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UK: More frequent cattle testing to boost fight against bovine TB

Staff Writer |
Bovine TB will be caught and stamped out more quickly in England’s cattle herds under plans to strengthen testing in the highest-risk areas of the country.

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Six monthly routine tests will be introduced for all herds in the High Risk Area – mainly the South West and parts of the Midlands – with annual tests preserved for herds that have gone five or more years without disease, and farms accredited under the Cattle Herd Certification Standards (CHeCS) scheme, requiring tougher biosecurity measures to be observed.

Grants to vaccinate badgers in the Edge Area of the country – the ‘buffer’ between the High Risk and Low Risk Areas – are also available now for schemes to run next year.

These moves are part of the government’s comprehensive 25-year plan to eradicate bovine TB in England and come as recent peer-reviewed researchshows badger control in Gloucestershire (58%) and Somerset (21%) – where culling began in 2013 – has contributed to significant reductions in the disease in herds.

Results also confirm that all 19 licensed intensive badger control operations achieved the badger population reductions needed to realise disease control benefits.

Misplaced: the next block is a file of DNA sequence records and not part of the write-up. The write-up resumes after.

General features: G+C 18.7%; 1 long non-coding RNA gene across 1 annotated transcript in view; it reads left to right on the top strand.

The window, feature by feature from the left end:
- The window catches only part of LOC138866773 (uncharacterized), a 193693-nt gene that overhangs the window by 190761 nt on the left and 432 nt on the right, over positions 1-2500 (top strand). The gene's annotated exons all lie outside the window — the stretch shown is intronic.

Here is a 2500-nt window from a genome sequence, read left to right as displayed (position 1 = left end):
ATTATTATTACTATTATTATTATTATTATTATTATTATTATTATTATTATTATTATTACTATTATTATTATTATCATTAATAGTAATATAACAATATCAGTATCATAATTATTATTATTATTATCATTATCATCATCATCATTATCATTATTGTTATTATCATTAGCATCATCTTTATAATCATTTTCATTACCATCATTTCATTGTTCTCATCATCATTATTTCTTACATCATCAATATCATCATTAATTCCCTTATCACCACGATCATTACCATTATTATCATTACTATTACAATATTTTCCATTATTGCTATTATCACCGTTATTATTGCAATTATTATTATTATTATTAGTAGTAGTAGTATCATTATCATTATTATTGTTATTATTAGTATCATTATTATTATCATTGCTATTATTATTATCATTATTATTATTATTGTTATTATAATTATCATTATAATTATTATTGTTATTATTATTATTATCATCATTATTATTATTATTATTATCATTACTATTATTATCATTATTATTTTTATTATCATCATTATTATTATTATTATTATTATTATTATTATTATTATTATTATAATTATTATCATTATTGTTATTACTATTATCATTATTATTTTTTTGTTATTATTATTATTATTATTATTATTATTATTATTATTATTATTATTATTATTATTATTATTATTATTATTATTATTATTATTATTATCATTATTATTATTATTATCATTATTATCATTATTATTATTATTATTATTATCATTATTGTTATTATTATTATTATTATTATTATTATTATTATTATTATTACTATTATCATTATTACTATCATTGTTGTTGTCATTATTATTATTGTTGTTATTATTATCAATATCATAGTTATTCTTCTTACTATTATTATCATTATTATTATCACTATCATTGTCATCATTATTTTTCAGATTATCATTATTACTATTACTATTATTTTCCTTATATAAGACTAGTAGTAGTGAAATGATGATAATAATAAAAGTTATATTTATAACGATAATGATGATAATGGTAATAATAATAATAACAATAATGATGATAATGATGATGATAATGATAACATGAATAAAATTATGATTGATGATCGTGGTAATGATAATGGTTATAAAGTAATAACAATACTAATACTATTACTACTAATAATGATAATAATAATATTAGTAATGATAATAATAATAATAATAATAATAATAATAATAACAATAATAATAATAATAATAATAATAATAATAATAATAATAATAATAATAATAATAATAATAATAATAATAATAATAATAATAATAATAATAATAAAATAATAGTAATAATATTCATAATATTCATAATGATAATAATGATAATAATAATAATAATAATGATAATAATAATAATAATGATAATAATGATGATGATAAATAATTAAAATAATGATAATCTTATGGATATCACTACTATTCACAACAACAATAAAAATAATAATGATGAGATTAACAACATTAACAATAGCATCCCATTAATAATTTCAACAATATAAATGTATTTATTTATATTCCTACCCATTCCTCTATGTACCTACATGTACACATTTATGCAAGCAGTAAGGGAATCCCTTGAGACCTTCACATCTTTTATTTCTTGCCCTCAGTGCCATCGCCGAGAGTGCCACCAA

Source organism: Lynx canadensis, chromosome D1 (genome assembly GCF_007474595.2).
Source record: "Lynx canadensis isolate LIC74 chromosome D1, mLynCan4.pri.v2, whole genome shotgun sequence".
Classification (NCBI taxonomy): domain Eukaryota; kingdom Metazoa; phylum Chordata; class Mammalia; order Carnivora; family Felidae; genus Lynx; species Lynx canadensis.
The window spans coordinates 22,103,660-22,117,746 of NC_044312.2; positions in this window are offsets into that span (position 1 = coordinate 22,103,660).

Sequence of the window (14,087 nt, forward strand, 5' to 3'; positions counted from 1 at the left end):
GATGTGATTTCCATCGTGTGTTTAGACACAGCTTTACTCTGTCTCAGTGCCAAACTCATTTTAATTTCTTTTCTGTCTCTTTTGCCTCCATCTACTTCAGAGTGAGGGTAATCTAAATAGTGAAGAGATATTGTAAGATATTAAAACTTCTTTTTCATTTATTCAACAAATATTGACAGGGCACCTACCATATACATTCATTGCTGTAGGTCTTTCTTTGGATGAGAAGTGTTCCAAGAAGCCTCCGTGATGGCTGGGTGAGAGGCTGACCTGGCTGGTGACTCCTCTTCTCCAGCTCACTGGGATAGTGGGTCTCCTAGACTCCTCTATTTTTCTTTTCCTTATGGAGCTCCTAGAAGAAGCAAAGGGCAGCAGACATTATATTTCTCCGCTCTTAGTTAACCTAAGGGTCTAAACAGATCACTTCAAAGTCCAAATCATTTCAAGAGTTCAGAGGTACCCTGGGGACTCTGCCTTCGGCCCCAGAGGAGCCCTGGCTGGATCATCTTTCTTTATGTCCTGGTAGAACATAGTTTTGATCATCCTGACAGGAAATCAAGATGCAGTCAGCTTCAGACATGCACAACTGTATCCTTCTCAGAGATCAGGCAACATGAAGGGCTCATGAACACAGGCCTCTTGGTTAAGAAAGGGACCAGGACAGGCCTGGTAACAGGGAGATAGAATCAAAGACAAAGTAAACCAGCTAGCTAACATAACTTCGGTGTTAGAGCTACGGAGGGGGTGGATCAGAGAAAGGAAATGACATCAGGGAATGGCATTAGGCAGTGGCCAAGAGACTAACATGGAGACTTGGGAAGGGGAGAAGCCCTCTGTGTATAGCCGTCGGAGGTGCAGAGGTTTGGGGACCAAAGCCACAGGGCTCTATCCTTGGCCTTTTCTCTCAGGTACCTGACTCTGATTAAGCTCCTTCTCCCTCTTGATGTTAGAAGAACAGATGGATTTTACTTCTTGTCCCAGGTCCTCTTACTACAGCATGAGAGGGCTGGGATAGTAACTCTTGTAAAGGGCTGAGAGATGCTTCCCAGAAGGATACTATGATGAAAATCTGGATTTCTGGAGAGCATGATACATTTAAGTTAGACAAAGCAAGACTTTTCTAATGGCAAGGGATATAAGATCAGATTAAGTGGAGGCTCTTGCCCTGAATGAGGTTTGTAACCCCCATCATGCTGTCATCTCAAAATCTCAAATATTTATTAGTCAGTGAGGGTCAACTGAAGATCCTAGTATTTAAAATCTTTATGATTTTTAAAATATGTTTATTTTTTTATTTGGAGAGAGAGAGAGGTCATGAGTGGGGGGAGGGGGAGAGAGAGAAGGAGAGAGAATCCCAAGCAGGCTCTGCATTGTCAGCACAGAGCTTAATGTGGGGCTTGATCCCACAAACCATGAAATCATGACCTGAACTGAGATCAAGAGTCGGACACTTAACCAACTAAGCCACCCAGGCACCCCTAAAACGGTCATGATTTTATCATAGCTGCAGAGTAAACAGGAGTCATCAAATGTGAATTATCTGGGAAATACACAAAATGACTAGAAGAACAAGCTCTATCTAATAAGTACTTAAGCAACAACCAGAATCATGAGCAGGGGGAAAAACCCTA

In the Edge Area of the country, testing frequency will become more risk-based from January 2018, with more herds undertaking six-monthly testing.

his will help vets identify and address outbreaks more quickly, helping to stop the spread of disease to new areas.

The government is offering grants under the Badger Edge Vaccination Scheme, which recommences in 2018 and aims to create a buffer zone between the highest- and lowest-risk disease areas of England.

The scheme is open for the first round of applications until 19 January and successful applicants will receive a government grant for at least 50% of their costs from a fund worth £700,000 over four years.

Dealing with Bovine TB in England costs taxpayers over £100 million a year, required the culling of more than 29,000 cattle in 2016 and causes devastation and distress for rural communities.

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